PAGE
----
The guidelines, released in 2010, highlight a number of clear-cut “red flags” of hypogonadism, including low libido, erectile dysfunction, low sperm count, loss of body hair, and hot flashes. Additional, more general signs that might suggest hormone deficiency are poor concentration and memory; feeling sad or blue; insomnia; decreased energy, motivation, initiative, or self-confidence; decreased muscle mass and increased body fat; and diminished physical or work performance.

However, most of these symptoms of testosterone deficiency are also common in older men who have normal testosterone levels, so “low T” cannot be diagnosed based solely on symptoms. You also need testing to confirm that your testosterone is low. But the tests themselves can be unreliable and tricky to interpret, so testosterone blood levels need to be evaluated carefully, with tests on more than one day, as well as tests for levels of other hormones related to testosterone. “The workup is not that expensive,” Dr. Bhasin says. “It’s not like it costs thousands of dollars. Despite that, testosterone is being prescribed somewhat indiscriminately.”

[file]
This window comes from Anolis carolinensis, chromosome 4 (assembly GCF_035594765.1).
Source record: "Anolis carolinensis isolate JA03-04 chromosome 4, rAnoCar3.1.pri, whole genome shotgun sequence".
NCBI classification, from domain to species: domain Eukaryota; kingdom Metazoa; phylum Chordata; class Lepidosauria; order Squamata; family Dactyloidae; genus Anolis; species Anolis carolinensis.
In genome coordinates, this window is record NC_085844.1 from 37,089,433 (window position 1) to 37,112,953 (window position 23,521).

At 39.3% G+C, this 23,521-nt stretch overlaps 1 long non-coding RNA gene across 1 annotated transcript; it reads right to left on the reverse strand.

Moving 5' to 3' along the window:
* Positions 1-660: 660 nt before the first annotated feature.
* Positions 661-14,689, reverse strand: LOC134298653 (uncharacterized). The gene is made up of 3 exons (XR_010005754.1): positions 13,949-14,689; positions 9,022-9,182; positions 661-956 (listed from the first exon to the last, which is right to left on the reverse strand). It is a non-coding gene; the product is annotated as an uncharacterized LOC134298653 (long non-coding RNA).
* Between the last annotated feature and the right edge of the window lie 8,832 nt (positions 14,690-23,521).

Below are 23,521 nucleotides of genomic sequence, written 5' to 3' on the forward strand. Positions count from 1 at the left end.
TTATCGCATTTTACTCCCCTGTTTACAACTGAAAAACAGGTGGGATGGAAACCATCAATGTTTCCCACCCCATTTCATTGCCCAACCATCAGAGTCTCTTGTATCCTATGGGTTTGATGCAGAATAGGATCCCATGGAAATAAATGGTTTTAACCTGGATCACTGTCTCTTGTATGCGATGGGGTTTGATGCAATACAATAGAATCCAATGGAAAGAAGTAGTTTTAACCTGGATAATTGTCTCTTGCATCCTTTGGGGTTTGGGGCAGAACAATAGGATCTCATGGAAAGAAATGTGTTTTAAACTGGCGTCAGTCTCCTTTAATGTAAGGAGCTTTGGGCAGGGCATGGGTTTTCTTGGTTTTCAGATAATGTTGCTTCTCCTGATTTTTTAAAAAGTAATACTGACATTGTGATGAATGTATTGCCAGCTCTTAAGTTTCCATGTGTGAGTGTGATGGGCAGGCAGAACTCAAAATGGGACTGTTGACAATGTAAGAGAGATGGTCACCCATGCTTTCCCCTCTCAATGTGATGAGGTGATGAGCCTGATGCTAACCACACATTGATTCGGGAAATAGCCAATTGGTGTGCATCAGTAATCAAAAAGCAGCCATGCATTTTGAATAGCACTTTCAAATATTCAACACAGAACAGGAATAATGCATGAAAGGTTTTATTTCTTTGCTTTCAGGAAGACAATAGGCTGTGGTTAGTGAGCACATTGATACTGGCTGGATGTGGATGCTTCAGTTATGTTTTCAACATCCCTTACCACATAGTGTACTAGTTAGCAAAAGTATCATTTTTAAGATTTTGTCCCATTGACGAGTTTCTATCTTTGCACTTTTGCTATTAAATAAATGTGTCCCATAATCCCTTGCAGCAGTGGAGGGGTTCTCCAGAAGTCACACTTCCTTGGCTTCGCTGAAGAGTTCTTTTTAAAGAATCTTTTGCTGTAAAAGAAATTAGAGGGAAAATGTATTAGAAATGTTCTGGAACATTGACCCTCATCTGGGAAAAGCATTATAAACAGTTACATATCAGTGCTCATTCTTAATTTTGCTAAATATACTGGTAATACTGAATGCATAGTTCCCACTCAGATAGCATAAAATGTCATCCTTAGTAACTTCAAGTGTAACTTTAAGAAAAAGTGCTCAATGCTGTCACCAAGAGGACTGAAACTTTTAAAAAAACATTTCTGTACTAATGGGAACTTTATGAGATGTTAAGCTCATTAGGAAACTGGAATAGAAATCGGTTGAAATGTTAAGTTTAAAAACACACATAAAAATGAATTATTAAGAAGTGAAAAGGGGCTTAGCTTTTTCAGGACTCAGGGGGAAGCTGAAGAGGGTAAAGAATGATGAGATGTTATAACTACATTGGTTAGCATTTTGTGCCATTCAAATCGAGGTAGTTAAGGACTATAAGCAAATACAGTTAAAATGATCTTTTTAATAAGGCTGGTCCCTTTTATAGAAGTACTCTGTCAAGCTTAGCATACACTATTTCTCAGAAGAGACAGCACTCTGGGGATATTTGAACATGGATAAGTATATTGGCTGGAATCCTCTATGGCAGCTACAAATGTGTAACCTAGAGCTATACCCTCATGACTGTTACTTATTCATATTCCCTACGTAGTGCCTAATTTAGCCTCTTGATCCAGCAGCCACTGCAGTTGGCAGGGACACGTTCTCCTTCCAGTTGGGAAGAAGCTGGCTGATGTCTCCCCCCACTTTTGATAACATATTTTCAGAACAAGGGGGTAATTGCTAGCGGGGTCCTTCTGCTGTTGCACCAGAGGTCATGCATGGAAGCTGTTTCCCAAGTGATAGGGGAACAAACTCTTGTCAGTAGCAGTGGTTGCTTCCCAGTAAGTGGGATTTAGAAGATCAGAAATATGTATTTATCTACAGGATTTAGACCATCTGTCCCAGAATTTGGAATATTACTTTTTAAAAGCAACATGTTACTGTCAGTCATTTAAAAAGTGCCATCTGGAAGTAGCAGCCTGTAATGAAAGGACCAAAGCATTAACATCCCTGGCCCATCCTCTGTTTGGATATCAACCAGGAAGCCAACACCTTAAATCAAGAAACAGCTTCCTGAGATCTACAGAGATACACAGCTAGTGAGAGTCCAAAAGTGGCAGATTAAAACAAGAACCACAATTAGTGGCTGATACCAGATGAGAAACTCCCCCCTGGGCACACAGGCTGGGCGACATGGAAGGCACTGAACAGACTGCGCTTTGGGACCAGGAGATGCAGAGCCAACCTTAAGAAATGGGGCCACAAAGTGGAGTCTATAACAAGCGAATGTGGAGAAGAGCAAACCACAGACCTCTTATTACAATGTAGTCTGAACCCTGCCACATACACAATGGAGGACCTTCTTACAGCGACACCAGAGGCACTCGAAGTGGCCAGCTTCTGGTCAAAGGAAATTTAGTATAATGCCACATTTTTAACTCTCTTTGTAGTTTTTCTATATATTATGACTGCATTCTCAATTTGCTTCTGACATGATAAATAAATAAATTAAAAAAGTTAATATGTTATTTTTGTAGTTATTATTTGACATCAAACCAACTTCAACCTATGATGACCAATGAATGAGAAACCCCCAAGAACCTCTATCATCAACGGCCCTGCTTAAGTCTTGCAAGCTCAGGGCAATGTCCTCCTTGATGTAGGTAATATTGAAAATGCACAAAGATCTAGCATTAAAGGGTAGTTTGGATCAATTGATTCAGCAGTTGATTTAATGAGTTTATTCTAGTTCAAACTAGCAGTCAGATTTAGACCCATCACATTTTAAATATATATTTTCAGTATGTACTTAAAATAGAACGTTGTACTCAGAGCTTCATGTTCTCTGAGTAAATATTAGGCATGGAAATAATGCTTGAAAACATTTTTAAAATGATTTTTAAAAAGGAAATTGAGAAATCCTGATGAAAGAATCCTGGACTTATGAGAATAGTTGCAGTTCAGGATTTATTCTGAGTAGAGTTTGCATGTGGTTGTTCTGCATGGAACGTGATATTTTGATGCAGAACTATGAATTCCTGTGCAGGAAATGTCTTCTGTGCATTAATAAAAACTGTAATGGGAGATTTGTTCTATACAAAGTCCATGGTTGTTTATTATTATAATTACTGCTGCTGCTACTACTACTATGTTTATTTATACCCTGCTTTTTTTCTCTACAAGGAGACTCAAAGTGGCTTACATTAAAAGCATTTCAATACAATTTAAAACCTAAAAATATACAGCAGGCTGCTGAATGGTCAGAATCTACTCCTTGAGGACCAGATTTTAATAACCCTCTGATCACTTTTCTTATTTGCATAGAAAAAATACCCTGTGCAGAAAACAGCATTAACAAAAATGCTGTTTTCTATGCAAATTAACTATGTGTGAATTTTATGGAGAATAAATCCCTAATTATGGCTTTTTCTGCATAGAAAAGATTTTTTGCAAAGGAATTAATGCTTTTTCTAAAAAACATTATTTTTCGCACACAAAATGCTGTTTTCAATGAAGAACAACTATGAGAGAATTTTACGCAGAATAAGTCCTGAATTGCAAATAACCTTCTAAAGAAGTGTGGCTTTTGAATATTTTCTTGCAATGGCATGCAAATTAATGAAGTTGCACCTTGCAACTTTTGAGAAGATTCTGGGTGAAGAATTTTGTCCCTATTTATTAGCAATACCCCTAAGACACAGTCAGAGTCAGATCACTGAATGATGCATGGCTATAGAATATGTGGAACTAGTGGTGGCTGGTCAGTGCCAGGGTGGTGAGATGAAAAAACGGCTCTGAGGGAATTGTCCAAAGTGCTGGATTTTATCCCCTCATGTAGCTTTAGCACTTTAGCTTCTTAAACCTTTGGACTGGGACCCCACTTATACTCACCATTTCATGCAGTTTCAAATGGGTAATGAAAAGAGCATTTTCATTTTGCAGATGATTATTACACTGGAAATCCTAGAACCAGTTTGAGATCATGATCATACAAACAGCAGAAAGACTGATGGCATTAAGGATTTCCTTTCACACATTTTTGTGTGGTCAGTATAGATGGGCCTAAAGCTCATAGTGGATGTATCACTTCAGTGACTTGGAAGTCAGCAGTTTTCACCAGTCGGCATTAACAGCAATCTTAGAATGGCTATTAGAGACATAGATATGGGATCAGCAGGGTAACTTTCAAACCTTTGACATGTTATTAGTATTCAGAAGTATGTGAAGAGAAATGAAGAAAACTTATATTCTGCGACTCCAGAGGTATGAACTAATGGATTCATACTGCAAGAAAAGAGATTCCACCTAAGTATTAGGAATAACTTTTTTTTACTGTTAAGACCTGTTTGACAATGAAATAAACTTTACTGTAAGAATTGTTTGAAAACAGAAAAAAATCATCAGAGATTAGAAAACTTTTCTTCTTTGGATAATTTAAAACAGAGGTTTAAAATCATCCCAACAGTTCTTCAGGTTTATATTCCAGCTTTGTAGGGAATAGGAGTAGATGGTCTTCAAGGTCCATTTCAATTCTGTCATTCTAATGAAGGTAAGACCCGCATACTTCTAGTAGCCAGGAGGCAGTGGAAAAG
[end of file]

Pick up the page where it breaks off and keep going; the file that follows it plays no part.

Indeed, a study in the September 2015 issue of the journal Medical Care found troubling signs of improper prescribing testosterone in the VA medical system. Of nearly 112,000 new testosterone prescriptions given to men between 2009 and 2012 at VA outpatient clinics, 16.5% of men got no testosterone measurement at all. Worse, some men got testosterone prescriptions even though they had medical conditions, like prostate cancer, that would usually bar the use of hormone supplements.

“Men want a thoughtful discussion of the risks and benefits, and physicians can guide them appropriately based on the guidelines,” Dr. Bhasin says. “Patients come to you for help with their symptoms, but I’ve never had a situation in which they walked away because I declined to give them testosterone.”